Repurposing Available Drugs Beneficial in the Treatment of Cancer
A drug used to treat kidney cancer could be effective fighting several types of the disease.
A kidney cancer drug may be able to treat several types of cancer, according to findings published in PNAS.
There have been many advances in cancer research in recent years, but a significant challenge remains in finding a chemical compound that can knock out the cancer cell communication system.
“We have just discovered that the known drug against kidney cancer, axitinib, has a molecule that can knock out the signal pathways of mutant cells,” said researcher Yi Qu.
It’s estimated that 90% of all cancers arise from mutations in cells, according to the study. Researchers believed that axitinib could potentially be used for the treatment of several types of cancer, such as colorectal cancer, breast cancer, and prostate cancer.
A recent trend in medical research, dubbed repurposing, involves the use of examining well-known available drugs to identify any unknown effects. In taking advantage of this trend, the study authors mapped more than 500 known drugs, and discovered the hidden qualities of the kidney cancer remedy.
“We have found 3 to 4 promising candidates, in addition to axitinib, for further testing," said Xisong Ke.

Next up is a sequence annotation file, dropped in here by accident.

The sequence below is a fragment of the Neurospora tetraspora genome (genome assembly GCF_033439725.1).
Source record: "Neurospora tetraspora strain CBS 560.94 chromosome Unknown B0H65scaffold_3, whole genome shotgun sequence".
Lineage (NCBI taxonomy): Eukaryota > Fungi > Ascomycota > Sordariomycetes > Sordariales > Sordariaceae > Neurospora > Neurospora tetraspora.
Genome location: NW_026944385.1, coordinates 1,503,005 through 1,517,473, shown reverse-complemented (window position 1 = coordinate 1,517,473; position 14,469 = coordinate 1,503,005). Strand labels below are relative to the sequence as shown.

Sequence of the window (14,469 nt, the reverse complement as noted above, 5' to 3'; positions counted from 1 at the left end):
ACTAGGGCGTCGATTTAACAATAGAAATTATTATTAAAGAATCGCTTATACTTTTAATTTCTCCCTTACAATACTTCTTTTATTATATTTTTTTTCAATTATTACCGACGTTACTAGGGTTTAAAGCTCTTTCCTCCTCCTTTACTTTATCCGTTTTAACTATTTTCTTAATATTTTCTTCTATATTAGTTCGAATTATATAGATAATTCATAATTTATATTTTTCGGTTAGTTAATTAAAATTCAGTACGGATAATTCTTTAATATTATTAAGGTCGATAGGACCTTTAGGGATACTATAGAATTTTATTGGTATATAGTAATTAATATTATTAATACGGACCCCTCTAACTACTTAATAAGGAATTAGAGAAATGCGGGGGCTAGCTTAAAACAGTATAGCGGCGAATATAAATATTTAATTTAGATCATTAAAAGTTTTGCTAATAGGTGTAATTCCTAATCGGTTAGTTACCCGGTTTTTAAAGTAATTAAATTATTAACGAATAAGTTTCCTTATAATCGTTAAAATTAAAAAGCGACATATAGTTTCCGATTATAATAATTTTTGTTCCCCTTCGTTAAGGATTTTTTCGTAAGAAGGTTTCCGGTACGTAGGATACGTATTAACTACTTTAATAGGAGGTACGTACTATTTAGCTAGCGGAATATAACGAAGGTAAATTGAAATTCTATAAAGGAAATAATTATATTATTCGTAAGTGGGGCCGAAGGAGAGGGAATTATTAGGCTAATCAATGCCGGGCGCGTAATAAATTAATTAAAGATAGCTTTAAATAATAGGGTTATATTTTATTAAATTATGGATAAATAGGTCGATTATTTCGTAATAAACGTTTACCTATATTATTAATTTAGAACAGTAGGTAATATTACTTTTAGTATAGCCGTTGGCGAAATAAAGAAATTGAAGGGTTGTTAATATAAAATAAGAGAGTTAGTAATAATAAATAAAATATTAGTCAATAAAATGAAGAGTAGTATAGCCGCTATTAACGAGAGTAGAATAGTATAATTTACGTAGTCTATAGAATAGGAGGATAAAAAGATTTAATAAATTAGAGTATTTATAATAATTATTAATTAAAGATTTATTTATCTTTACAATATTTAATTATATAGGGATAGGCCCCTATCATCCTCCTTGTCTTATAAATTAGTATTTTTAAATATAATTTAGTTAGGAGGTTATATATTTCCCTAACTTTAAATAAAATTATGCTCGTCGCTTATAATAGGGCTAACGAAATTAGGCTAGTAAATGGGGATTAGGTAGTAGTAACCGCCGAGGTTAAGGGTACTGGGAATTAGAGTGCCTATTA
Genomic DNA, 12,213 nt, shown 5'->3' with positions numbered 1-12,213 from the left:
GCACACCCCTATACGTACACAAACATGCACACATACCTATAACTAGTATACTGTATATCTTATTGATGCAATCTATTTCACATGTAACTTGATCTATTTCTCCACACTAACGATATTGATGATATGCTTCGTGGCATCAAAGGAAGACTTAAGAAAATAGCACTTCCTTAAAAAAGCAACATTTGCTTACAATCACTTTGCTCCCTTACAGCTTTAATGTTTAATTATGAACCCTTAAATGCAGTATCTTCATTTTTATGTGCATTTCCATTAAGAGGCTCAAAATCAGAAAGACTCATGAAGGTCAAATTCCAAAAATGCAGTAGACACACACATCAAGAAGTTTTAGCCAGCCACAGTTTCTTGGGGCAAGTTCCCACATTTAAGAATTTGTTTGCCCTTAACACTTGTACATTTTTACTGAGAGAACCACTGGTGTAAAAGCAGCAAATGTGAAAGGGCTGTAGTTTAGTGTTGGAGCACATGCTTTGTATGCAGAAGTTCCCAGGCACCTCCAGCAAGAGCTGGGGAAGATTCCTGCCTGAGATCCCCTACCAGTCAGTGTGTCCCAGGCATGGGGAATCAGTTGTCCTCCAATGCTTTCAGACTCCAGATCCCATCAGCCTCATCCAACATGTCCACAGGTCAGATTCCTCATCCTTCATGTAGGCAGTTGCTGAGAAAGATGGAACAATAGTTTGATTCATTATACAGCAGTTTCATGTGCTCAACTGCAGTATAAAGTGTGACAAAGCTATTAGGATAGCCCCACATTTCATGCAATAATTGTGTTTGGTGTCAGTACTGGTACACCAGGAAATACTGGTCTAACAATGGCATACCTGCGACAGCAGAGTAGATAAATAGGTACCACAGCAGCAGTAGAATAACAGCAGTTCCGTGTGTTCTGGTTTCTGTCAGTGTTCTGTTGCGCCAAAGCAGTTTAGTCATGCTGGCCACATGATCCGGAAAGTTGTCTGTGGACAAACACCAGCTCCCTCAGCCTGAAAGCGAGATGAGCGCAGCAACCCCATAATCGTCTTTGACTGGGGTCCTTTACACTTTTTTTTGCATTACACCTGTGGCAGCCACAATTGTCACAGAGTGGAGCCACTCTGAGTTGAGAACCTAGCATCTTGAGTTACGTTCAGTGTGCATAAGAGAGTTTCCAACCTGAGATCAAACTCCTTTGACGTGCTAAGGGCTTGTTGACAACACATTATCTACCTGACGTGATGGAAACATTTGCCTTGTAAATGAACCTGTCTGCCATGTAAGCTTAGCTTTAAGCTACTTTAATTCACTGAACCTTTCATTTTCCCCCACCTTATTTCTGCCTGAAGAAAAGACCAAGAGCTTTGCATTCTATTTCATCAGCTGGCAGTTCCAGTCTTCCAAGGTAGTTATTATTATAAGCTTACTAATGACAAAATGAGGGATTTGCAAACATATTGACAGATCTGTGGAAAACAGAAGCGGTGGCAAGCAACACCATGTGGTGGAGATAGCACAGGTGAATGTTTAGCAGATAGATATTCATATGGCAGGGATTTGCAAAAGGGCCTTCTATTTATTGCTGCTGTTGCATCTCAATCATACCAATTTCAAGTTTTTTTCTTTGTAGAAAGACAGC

An advantage of repurposing existing drugs is that it’s already known how the drug is tolerated and dispersed in the body.
“Recycling of medicine is also very cost and time effective,” Ke said. “It usually takes 10 years to develop new medicines, testing included.”
The authors noted that it’s important to keep in mind that even if some of the tested chemicals are able to knock out the signaling mechanisms, it doesn’t automatically mean that the treatment is enough.
“Knocking out these mechanisms, will not cure cancer alone, but be a contribution in the fight against cancer,” said lead researcher Karl-Henning Kalland. “Cancer has to be defeated with a combined strategy.”
The findings suggest that axitinib could potentially be effective in combination with immunotherapy, according to the study.
“It is a very interesting coincidence that the specific signaling pathway that is getting attacked, both leads to a blocking of the cancer cells and stimulates the activation of immune cells, creating a great synergy effect,” Kalland said. “This synergy is to be followed up.”